The point to remember is that he is a vegetarian. So when the waitress came around, he ordered a vegetarian burger, which was called a Boca Burger (maybe in an attempt to make it sound more exciting, I don’t know). The waitress, let’s call her Martha, took down the orders and heaved off.
She soon arrived bearing a burger for Prashant, while we others still waited for our orders. She set it down on the table. However, something made me suspicious of that burger. “Wait,” I said before he dug into it, and sampled it myself. Sure enough, it was meat. This burger was about as vegetarian as politicians are truthful. In a word, not. So Martha was summoned again and apprised of the mix-up. “Huh?” she said. Then she understood. She snatched it up and shuffled off.
Presently, she returned. Meanwhile, we four other equally hungry would-be lunchers still waited. Martha bore an elaborate burger this time, which she set down with a proud, toothy grin. We looked at her offering. It had a large, juicy strip of bacon right across the middle, a little grease running down the sides.
Prashant buried his face in his hands.
This time Martha was waiting. “The bacon,” I said, pointing. “It’s a problem.” “Huh?” hazarded Martha. “What’s the problem?” “My friend is a vegetarian.” I said stoutly. “Well” Martha said. She had a wonderful, melodious voice that I’m sure was a big hit when she sang in church on Sundays. “He can just take the bacon off, can’t he? The burger don’t have meat in it. Just the bacon on top.”
Prashant sat there chewing on the tablecloth; it probably tasted a good deal better than any burger that Martha was going to serve up next. My fellow lunchers followed the drama, hawk eyed but silent.
I looked Martha squarely in the eye. I hoped she wasn’t running out of patience, because she was about 70 lbs heavier and about a foot wider than I will ever be in this lifetime. “The Boca burger comes with the bacon,” she announced. “Jes’ take it off.”
Finally she hmp’hed and ambled back into the kitchen.
She returned with the manager, who carried in the right order this time. He looked around at us then glared at Martha. “What about lunch for the lady and the other gentlemen?” he enquired in a typical managerial silky-but-nasty tone. Martha shrugged. “They was fussin’ about the bacon,” she explained. A dull red flush rose on the manager’s face.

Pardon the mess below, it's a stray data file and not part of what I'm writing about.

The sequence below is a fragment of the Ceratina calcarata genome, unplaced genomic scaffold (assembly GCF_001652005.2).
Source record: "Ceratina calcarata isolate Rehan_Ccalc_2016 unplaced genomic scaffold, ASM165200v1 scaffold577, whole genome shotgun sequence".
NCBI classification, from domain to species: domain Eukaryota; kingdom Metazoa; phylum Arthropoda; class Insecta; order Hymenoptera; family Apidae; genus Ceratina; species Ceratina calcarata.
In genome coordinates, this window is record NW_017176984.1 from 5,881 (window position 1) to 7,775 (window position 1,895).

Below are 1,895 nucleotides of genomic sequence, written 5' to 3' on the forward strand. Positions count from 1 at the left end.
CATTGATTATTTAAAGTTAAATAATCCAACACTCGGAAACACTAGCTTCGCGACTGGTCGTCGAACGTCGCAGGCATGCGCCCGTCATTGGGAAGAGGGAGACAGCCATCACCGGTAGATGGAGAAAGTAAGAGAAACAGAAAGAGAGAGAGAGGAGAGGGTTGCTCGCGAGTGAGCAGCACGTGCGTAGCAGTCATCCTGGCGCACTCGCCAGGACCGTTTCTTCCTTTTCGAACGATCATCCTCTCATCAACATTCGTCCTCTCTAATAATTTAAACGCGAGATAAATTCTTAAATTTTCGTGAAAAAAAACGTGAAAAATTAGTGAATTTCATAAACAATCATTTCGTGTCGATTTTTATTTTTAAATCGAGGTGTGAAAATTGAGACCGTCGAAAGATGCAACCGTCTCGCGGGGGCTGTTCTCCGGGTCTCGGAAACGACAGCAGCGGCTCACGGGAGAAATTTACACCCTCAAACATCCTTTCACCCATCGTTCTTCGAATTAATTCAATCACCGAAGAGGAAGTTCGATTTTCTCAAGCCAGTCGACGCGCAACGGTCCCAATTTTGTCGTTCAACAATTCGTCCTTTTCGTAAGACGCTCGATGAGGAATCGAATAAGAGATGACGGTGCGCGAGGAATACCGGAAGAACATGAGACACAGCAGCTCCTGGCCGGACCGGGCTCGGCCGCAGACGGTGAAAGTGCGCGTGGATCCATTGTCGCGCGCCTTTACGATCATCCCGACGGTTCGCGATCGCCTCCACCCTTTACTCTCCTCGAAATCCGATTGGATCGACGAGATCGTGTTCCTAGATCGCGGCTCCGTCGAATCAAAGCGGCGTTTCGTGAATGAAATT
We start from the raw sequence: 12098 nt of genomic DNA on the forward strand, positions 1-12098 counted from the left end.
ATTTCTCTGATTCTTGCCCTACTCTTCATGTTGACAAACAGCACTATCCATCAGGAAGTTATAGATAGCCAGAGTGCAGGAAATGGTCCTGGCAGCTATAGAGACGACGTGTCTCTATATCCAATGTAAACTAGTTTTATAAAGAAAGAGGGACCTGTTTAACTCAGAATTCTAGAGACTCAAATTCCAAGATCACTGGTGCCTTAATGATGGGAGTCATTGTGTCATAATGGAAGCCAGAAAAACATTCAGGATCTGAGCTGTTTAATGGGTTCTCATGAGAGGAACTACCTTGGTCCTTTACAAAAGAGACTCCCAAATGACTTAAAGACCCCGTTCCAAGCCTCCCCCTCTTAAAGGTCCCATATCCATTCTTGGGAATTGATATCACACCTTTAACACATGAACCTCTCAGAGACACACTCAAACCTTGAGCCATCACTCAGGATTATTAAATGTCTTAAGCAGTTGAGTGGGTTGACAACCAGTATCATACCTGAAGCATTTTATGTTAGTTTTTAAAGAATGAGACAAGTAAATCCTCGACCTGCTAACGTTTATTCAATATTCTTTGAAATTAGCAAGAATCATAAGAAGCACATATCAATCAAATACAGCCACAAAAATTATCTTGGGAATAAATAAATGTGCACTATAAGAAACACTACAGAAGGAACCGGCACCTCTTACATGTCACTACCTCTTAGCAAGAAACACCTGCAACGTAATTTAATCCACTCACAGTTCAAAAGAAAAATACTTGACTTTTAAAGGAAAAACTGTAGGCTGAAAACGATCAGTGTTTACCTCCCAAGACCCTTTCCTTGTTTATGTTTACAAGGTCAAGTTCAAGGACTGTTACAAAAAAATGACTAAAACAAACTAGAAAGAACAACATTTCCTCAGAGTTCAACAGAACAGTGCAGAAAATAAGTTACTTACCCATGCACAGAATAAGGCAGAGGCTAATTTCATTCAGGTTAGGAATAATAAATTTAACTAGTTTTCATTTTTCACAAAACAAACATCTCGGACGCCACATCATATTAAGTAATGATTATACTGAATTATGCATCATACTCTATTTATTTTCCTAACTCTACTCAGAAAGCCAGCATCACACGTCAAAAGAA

At this point, Prashant lunged at his burger and tore into it.
Suffice it to say, a peaceful and pleasant meal was subsequently and somewhat surprisingly, had by all. Except for the animals served up as lunch in the other dishes, no blood was spilt. But every time I hear the term “vegetarian burger”, I remember Martha and wonder how she is doing. Perhaps she won the fistfight that no doubt ensued later with her manager and continues to wreak mayhem with vegetarians, somewhere in one of southern Florida’s million burger joints.

See you tomorrow! (If I survive)

So my roommate and I joined a gym on Sunday. We showed up, bright-eyed and bushy tailed, and were promptly pounced on, weighed, measured, and baldly told just what percentage of fat our bodies contained. All this at the reception desk, upon registration.
Thereafter, we sailed into the actual sanctum sanctorum, a little bruised by our initiation downstairs, but still buoyant. And that was where we met the Instructor. There is no other way to refer to him except in capitals. With the proper respect. This man holds infinite power in his hands, and I don’t just mean muscles. He hands me a pair of dumbbells. I nearly drop them. In an attempt at self-defense, I mewl that they are too heavy; he sternly tells me that they are the lightest ones in the entire building.
It continues in the same vein for about two hours. In real time, it couldn’t have been more than 25 minutes. At one point, I sneakily sit down on a stepper, since I can’t spot the Instructor anywhere. Out of nowhere, he cruises up and coldly tells me to quit resting and get off the stepper. I gulp and lift my aching self, lamely pretending to do more stretches.
I soon make a startling discovery: there are actually two of them! Good grief! Both of them resemble each other: lean and muscled, with merciless eyes. Maybe they are brothers?
But occasionally, they do smile. I am grateful that they choose to smile, and not laugh out loud. At several points in the workout, I want to inform the Instructor (I’m not sure which one) that I am very close to death and would he please take care of the funeral arrangements, my only request being for yellow tulips at my memorial service.
But what do you know? My roommate and I have lived to tell the tale. Despite sounding and feeling like creaky ghost-ships the morning after, we are glowing with the thrill of accomplishment and rosy dreams of svelte, fit bodies. We laugh at each other’s groans at every movement, and then double up because laughing hurts our stomach muscles.